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IPCC report stresses need to decarbonize real estate sector by 2050 - to address this challenge property investors are collaborating with the EU-funded Carbon Risk Real Estate Monitor (CRREM) to identify and measure GHG reduction targets and opportunities

10-29-2018 03:10 PM CET | Science & Education

Press release from: IIÖ Institut für Immobilienökonomie

CRREM Carbon Risk Real Estate Monitor

CRREM Carbon Risk Real Estate Monitor

Are real estate investments at risk of increasingly stringent energy efficiency regulation and climate change? - Funded through the European Commission’s Horizon 2020 research and innovation program, the Carbon Risk Real Estate Monitor (CRREM) initiative will establish science-based carbon reduction pathways for European commercial real estate portfolios and develop a carbon risk assessment tool for investors to understand downside risks and identify carbon efficient retrofit opportunities. CRREM now launched its website, which aims to help investors measure, understand and reduce carbon risks inherent to commercial real estate portfolios.

Carbon risks receive increasing attention by investors and policy makers

This month has been a wake-up call for investors and policy makers on the risks posed by climate change:
- The IPCC declares that limiting global warming to 1.5°C is strictly necessary to prevent severe damage to global ecosystems, while the world is heading to 3°C degrees under current projections. The report stresses that the world “requires rapid, far-reaching and unprecedented changes” and especially “transitions in land, buildings and cities.”
- The Nobel Memorial Prize in Economic Science was awarded to William Nordhaus and Paul Romer for their research on the economics of climate change and sustainable development.
- The One Planet Summit saw global leaders underscore 12 commitments related to financing climate resilience.
- The Global Climate Action Summit in San Francisco highlighted how local and regional private and public are increasingly committing to climate action.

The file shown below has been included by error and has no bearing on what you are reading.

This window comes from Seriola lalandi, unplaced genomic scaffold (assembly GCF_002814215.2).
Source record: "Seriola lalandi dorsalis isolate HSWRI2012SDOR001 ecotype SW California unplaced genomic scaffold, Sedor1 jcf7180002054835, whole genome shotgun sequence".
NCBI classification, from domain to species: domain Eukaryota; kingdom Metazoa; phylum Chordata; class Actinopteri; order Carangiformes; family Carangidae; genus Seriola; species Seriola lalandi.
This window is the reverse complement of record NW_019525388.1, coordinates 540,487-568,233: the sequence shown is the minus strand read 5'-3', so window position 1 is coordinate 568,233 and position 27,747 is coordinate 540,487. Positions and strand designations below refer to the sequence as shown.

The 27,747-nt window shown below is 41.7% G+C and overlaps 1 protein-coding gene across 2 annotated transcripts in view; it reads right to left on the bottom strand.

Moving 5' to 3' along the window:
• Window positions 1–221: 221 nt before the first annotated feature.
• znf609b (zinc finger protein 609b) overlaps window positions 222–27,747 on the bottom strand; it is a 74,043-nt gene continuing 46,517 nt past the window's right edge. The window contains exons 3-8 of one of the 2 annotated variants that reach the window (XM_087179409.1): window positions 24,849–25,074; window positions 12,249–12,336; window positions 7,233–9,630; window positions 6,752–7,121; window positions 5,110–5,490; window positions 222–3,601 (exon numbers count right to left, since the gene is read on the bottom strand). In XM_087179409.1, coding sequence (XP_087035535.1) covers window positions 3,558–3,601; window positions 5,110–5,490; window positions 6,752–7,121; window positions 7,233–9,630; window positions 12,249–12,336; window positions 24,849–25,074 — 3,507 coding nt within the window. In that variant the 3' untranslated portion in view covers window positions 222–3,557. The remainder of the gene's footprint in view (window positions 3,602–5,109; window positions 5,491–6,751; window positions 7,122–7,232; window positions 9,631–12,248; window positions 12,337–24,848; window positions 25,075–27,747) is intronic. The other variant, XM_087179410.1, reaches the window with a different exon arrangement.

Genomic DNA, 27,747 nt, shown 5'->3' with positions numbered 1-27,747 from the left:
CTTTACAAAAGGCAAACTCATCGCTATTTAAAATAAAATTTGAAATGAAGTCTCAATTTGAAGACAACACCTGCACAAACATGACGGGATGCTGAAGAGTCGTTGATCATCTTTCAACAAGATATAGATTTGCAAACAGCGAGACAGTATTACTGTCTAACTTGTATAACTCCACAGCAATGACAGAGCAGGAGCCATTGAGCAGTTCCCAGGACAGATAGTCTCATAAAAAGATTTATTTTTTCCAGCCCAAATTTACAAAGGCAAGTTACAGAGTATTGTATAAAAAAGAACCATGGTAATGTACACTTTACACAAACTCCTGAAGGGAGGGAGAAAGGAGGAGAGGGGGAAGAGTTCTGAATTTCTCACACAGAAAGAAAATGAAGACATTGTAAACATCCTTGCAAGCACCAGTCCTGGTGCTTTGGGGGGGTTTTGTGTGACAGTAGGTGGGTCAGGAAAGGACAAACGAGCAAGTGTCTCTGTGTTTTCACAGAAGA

In contrast to the announcement of EU commissioner for climate action and energy Mr. Miguel Arias Cañete in august 2018 the EU abandoned for now its plans to vote in tougher GHG pledges and sticks to the reduction target of 40 % (instead of 45 %) until 2030 (compared to 1990).

Why the real estate sector needs to decarbonize

The world has an estimated remaining carbon budget of 750 billion tons of carbon to limit global warming below 2 degrees compared to preindustrial levels. Given annual emissions of about 40 billion tons, the global budget will be consumed within less than 20 years. The IPCC as well as the International Energy Agency (IEA) estimate that global emissions will have to peak before 2020 and then trail off steeply if we are to comply with the Paris Agreement. Given that the real estate and construction sector accounts for 30-40 % of all emissions, energy efficiency improvements in real estate are posed to play a pivotal part in curbing global carbon emissions.

‘Understanding the necessary decarbonisation pathways and climate risks is vital for owners of real estate assets. As one of the largest real estate investment managers in Europe, Aberdeen Standard Investments is contributing to this important project which will help investors better understand and act on climate-related financial risk.’
Ruairi Revell (ESG Manager, Real Estate) | Aberdeen Standard Life

Survey reveals sector insights on status quo and need for action

CRREM conducted an initial industry survey representing EUR 260 billion assets under management to understand how European Real Estate Investors currently measure and reduce carbon risks. Some highlights underpin that the industry has made huge improvements over the last years but other insights also stress that there is still much room for improvement. Decarbonization is for 50% of the investors only rudimentarily or not at all a board room topic. In line with that finding, 18% do not perform any carbon risk assessments for their portfolio and 32% only partially.

Digging deeper, most market participants stated that they currently only focus on operational carbon from buildings. Given that the entire building and construction supply chain needs to be decarbonized, ‘embodied carbon’ (e.g. emissions from production, transportation and disposal of building materials and the construction) and therefore more advanced techniques like LCA and WLC must be increasingly promoted. The new IPCC-report clearly stresses that all impacts of the real estate industry – regardless if carbon emissions are direct or indirect – must reach zero by 2050.